Two Prevalent ∼100-kb GYPB Deletions Causative of the GPB-Deficient Blood Group MNS Phenotype S-s-U- in Black Africans.

Christoph Gassner, Gregory A Denomme, Claudia Portmann, Kathleen M Bensing, Maja P Mattle-Greminger, Stefan Meyer, Nadine Trost, Young-Lan Song, Charlotte Engström, Christof Jungbauer, Burkhard Just, Jill R Storry, Michael Forster, Andre Franke, Beat M Frey
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Transfusion medicine and hemotherapy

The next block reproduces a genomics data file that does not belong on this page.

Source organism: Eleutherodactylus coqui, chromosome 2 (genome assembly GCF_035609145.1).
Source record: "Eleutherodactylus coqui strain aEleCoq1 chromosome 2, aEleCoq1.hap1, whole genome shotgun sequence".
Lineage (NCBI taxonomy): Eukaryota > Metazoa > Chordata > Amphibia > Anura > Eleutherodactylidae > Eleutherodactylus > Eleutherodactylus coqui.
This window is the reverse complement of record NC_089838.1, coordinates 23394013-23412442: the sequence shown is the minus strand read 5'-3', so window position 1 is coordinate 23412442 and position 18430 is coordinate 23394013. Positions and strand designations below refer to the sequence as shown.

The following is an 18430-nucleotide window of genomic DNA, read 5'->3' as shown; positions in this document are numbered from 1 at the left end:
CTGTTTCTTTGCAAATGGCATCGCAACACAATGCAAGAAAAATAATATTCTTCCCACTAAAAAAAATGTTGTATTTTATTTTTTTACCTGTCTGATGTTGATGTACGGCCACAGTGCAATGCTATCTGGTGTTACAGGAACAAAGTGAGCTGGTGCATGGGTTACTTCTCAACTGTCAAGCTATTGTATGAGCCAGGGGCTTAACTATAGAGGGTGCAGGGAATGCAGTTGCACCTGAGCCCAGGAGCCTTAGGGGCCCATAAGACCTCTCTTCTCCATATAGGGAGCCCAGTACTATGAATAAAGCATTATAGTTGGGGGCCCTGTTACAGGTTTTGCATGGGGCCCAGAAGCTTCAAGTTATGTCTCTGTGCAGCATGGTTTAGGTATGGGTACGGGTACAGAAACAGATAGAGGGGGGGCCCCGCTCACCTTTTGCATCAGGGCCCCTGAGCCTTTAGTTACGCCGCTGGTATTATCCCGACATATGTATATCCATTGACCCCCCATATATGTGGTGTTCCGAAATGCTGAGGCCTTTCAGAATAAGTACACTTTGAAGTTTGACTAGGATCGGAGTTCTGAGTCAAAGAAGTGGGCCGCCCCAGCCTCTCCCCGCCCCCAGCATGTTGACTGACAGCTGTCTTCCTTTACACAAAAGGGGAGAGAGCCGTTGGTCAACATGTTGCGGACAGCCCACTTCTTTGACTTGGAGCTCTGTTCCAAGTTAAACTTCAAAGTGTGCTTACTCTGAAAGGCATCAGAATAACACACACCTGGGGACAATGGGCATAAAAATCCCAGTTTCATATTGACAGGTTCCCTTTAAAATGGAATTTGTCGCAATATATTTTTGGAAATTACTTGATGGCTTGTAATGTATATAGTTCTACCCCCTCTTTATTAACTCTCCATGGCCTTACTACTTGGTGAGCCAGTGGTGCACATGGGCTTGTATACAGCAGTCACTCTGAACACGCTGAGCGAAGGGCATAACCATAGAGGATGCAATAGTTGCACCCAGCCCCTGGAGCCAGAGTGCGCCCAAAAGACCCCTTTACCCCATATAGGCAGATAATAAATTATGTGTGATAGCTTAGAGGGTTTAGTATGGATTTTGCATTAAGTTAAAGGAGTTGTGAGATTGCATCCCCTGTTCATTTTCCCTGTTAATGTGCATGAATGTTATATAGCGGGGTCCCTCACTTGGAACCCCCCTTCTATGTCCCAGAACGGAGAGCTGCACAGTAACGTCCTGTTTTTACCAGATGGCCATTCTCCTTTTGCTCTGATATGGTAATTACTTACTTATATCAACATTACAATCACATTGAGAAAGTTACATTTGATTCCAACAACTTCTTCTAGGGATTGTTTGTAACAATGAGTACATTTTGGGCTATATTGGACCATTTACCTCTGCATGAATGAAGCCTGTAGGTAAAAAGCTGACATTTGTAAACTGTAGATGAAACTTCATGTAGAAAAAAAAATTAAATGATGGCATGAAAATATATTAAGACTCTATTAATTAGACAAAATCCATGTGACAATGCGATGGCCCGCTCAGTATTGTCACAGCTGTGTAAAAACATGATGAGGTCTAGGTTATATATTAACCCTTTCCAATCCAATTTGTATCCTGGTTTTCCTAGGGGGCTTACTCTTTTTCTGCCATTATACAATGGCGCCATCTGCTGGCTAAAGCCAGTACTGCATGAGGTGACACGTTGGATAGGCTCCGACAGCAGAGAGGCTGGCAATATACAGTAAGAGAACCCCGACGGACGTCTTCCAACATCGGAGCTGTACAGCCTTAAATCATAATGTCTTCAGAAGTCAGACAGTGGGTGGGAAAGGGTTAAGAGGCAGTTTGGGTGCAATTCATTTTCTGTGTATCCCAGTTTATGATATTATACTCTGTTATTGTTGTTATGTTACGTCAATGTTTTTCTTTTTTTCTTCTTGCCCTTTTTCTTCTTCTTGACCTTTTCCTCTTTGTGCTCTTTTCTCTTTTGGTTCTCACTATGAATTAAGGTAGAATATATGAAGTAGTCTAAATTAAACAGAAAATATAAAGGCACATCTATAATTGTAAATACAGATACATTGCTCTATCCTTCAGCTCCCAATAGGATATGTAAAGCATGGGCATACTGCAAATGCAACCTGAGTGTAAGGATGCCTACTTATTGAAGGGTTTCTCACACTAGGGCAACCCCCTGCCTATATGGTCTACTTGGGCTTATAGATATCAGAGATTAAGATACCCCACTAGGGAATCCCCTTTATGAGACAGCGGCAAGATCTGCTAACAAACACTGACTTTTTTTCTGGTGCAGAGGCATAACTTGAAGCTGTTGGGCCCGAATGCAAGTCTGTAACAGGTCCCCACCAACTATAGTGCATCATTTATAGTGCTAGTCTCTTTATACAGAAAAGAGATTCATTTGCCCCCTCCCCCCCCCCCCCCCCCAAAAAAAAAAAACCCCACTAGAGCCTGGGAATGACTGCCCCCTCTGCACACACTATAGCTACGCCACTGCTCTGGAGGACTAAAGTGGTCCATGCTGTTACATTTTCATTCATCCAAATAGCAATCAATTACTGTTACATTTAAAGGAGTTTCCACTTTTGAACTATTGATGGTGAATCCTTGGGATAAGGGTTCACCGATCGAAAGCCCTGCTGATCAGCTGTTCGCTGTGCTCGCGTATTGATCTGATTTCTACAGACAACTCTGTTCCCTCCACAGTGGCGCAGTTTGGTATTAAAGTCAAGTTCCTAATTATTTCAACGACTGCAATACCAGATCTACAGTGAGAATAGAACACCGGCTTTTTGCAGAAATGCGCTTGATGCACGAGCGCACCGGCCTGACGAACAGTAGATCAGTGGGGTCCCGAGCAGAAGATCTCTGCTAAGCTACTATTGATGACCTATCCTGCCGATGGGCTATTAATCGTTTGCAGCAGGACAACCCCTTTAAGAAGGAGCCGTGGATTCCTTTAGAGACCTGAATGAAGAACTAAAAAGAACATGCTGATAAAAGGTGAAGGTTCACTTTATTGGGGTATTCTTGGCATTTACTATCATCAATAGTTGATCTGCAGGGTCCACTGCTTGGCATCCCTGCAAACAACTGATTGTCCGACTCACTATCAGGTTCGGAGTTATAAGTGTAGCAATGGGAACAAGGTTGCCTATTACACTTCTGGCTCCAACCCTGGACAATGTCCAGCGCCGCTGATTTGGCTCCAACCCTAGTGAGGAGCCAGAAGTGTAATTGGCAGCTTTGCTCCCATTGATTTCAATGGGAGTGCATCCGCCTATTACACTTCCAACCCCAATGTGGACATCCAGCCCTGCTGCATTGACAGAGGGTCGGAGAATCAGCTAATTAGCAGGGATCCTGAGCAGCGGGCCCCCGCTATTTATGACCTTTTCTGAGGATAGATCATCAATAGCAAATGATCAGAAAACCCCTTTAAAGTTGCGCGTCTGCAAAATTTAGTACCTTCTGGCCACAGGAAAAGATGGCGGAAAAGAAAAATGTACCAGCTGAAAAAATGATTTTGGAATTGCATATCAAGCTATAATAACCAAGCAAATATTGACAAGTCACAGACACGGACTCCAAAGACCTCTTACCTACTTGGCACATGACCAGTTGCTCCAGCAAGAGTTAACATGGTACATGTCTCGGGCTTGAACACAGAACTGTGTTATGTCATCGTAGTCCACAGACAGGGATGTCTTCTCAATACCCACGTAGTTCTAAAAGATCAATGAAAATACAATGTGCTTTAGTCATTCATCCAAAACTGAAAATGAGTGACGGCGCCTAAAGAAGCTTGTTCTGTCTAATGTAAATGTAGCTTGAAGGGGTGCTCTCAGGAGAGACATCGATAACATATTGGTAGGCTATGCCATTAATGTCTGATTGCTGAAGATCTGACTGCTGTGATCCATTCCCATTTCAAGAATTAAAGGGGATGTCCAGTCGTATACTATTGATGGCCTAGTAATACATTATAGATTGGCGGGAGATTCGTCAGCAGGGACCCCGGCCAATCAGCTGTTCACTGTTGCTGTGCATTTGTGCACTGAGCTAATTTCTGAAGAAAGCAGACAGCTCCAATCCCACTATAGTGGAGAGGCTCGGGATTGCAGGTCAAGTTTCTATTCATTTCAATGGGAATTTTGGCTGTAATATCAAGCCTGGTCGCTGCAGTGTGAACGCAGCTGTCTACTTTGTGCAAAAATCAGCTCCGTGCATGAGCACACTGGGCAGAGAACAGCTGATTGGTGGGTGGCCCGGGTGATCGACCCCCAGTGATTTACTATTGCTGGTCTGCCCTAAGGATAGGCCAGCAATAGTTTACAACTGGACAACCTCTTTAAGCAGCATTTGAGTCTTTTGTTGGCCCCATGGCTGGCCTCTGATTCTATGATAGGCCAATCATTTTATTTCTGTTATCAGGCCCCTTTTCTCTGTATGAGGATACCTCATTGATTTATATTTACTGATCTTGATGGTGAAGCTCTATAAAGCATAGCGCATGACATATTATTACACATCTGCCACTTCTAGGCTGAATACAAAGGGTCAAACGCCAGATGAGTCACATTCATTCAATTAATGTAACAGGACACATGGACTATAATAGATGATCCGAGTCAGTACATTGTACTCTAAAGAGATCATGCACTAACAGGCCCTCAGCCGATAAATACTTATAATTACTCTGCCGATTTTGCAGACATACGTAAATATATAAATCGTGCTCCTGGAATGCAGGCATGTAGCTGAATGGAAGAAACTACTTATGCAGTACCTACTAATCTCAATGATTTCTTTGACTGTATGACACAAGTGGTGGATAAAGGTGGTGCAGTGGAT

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The U antigen (MNS5) is one of 49 antigens belonging to the MNS blood group system (ISBT002) carried on glycophorins A (GPA) and B (GPB). U is present on the red blood cells in almost all Europeans and Asians but absent in approximately 1.0% of Black Africans. U negativity coincides with negativity for S (MNS3) and s (MNS4) on GPB, thus be called S-s-U-, and is thought to arise from homozygous deletion of GYPB. Little is known about the molecular background of these deletions. Bioinformatic analysis of the 1000 Genomes Project data revealed several candidate regions with apparent deletions in GYPB. Highly specific Gap-PCRs, only resulting in positive amplification from DNAs with deletions present, allowed for the exact genetic localization of 3 different breakpoints; 110.24- and 103.26-kb deletions were proven to be the most frequent in Black Americans and Africans. Among 157 CEPH DNAs, deletions in 6 out of 8 African ethnicities were present. Allele frequencies of the deletions within African ethnicities varied greatly and reached a cumulative 23.3% among the Mbuti Pygmy people from the Congo. Similar observations were made for U+<sup>var</sup> alleles, known to cause strongly reduced GPB expression. The 110- and 103-kb deletional GYPB haplotypes were found to represent the most prevalent hereditary factors causative of the MNS blood group phenotype S-s-U-. Respective GYPB deletions are now accessible by molecular detection of homo- and hemizygous transmission.